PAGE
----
Video Games Review: Dead Rising 4 (Xbox One, 2016) is dumb as hell and that’s exactly why we love it

For an industry that spends so much of its time focused on getting things done in time for the Christmas season, video games themselves do not seem to give much of a shit about Christmas as a setting. Dead Rising 4 is one of only a handful of games I can think of in recent years that have had anything to do with Yuletide cheer whatsoever. It begins the same way The Division did — a horrific plague unleashed during the Black Friday sales prior to the holiday. However, where The Division takes this scenario as seriously as a heart attack, Dead Rising 4 is determined to have a good time with it.

Dead Rising 4 is the third series outing for developer Capcom Vancouver, who took the reins from their Japanese counterparts following the release of the original game. It angles at being more accessible than previous entries, but also makes a number of major changes to the established formula that will absolutely drive a wedge of debate straight down the middle of the fan community. What is not up for debate is that Frank West, returning hero of the original game, is the perfect antidote to an industry more-and-more reliant on mega-budget open world action titles.

For a guy who works as a photo-journalist (a profession he insists on announcing to anyone who will listen) (he’s covered wars, you know), Frank is remarkably well equipped to handle a zombie outbreak despite, as far as I can tell, being a useless shithead in every other facet of his life. He’s got his trusty camera, now upgraded to see different spectrums because sure, why not, allowing it be used in a number of Batman: Arkham-esque investigation minigames. He’s also the world’s deadliest MacGyver fan, finding new and exciting ways to forge whatever’s lying around — from household cleaning agents to ride-on lawn mowers — into deadly weapons.

In addition to bringing Frank back, Dead Rising 4 is also set in Willamette, Colorado, the same town as the original game. It’s been 20 years since the outbreak, and the locals have put Willamette back together brick-by-brick only to have it fall to wreck and ruin once again. Despite his efforts to avoid ever going back, Frank finds himself stranded in that damned mall again, doing what it takes to survive, only this time he has to do it all while trudging through knee-deep snow and being bombarded with Christmas songs and decorations.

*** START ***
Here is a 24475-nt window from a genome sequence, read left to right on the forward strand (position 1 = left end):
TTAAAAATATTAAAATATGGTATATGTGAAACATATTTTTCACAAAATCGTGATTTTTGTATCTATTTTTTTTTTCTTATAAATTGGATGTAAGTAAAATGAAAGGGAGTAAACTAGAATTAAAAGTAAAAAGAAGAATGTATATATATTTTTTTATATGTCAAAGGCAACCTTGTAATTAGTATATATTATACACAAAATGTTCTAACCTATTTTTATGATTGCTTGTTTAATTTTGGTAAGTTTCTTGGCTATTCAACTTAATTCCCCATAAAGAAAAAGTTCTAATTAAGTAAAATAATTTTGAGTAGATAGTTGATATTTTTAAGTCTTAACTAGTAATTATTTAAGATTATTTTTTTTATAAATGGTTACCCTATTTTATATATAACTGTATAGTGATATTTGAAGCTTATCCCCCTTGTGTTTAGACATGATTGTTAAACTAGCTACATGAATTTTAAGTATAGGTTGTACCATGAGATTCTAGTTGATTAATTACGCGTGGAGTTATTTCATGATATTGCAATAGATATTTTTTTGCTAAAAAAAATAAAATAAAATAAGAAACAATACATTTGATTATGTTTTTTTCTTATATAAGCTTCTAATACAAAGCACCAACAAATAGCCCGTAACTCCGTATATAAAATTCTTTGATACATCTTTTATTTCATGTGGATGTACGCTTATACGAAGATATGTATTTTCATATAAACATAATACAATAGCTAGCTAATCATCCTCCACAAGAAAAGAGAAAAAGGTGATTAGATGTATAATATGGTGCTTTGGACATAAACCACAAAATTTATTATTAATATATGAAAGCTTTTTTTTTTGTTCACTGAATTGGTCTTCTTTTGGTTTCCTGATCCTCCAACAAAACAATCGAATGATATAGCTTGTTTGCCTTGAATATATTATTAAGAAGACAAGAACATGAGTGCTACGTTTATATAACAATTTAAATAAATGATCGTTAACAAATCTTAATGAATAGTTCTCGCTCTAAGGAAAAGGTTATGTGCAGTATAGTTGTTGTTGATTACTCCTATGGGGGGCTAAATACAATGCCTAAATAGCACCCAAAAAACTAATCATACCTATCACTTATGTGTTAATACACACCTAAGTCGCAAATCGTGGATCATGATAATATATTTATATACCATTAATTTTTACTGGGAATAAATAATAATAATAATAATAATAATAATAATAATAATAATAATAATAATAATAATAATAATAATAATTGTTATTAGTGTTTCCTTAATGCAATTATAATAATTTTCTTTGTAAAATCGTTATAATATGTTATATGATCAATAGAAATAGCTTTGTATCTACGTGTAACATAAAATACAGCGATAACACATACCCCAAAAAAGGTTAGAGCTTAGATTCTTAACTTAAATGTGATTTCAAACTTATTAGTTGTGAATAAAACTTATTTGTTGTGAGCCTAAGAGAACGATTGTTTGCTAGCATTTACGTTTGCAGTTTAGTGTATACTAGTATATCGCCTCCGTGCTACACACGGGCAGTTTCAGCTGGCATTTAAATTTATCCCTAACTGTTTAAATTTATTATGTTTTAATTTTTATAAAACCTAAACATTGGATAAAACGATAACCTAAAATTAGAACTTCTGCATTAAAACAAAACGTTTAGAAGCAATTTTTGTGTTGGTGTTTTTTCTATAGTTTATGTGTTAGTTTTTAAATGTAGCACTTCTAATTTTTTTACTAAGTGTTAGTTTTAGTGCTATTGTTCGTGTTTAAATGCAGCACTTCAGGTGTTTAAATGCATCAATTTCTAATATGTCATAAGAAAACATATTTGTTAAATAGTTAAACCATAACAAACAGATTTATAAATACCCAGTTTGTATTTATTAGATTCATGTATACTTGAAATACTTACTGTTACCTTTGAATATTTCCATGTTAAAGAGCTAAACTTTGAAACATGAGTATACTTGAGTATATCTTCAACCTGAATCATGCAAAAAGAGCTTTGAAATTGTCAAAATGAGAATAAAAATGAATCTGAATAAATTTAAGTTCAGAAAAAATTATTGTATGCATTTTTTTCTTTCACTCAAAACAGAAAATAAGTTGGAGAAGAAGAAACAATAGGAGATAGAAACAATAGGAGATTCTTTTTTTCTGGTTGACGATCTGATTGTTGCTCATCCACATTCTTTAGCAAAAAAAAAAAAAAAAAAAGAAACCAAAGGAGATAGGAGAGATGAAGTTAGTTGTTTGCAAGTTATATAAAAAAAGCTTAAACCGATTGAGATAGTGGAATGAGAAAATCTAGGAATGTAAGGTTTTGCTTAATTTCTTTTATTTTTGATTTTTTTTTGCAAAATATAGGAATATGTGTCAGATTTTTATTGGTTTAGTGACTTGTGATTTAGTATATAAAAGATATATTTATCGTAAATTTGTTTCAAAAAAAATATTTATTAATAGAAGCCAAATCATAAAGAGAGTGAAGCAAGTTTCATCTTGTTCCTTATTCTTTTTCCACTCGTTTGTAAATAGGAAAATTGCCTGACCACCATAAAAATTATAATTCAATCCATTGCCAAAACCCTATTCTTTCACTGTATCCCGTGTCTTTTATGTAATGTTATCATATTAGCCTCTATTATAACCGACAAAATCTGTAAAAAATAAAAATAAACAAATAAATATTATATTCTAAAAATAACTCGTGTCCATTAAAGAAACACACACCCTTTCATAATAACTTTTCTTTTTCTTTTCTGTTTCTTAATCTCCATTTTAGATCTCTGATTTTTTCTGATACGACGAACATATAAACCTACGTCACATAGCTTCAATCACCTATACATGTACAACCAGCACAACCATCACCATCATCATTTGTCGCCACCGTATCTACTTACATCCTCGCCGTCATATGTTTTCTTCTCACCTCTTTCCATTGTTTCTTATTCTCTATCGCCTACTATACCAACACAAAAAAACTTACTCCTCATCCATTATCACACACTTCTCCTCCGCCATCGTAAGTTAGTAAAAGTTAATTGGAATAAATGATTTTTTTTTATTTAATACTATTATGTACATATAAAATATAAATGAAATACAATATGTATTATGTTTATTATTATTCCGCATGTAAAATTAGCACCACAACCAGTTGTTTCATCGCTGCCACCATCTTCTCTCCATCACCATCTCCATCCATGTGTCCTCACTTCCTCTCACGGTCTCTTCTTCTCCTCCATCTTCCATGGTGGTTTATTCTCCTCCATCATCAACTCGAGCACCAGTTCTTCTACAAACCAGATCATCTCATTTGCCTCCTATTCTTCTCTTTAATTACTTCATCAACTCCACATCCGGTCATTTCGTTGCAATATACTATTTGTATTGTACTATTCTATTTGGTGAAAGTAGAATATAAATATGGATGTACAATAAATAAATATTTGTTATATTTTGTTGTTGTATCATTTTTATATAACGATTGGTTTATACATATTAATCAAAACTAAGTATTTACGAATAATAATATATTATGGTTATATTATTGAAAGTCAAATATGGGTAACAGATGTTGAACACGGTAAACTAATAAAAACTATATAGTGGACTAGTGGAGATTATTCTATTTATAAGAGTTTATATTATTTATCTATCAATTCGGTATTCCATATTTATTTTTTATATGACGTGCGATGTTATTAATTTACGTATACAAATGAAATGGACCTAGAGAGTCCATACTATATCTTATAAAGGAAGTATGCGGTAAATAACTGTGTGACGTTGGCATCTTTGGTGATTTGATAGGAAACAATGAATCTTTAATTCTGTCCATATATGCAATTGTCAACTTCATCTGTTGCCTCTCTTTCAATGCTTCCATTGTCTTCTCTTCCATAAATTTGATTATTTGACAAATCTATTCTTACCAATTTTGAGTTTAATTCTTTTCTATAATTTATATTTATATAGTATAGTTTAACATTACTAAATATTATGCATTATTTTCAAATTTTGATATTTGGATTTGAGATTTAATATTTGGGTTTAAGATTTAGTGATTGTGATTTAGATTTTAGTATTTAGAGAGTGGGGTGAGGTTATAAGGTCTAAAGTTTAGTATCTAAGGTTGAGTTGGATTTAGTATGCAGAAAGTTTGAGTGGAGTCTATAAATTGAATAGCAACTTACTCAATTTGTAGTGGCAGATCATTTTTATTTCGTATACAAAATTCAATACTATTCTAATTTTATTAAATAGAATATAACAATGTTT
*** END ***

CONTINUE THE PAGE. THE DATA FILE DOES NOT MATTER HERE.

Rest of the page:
I keep bringing up the Christmas thing because, despite arduous the retail work that killed my holiday cheer years ago, I adore this setting for a zombie game. Zombie-centric video games are a dime a dozen these days (this is Dead Rising 4 after all). These kinds of games are mostly boring and don’t do enough differently from each other that they don’t all blend together into one indistinguishable, undead mass. By using Christmas as its setting, Dead Rising 4 stands entirely apart. It allows someone like me, who spent so long in the retail trenches during the holidays, the chance to become, in a shopping mall, the kind of giggling, homicidal nutjob that job turned me into in a way that doesn’t end in incarceration and sorrow. It’s a game for people who have to work in customer service during the holidays and I appreciate that.

The setting also allows Capcom Vancouver to go hog wild when creating obstacles and boss fights, like returning series regulars the Maniacs (previously Psychopaths) who are all now sporting hilarious Yuletide themes. There are, however, a lot less of the Maniacs this time around and it’s one of the bigger departures from what long-time fans have come to expect from a Dead Rising game. You still run into frequent boss fights but they’re considerably less interesting now. Rather than being against people driven mad by the horror that has befallen them, you’re mostly pitted against Call of Duty soldier bros. Further, you can just as easily avoid the Maniac side quests and battles if you’d prefer to let them skate on by altogether.

Changes like these crop up again and again in Dead Rising 4. Things that used to be core to the experience have been altered or removed entirely. And they’re not always to the game’s detriment! In previous games, saving humans unharmed by the zombie virus meant an escort quest back to a safe house where they could be safely tucked away. Now, once saved, they thank you for your trouble, drop  a reward and piss off to fend for themselves. Capcom Vancouver seem to be on a mission to remove as many reasons for uneccessary player failure as possible.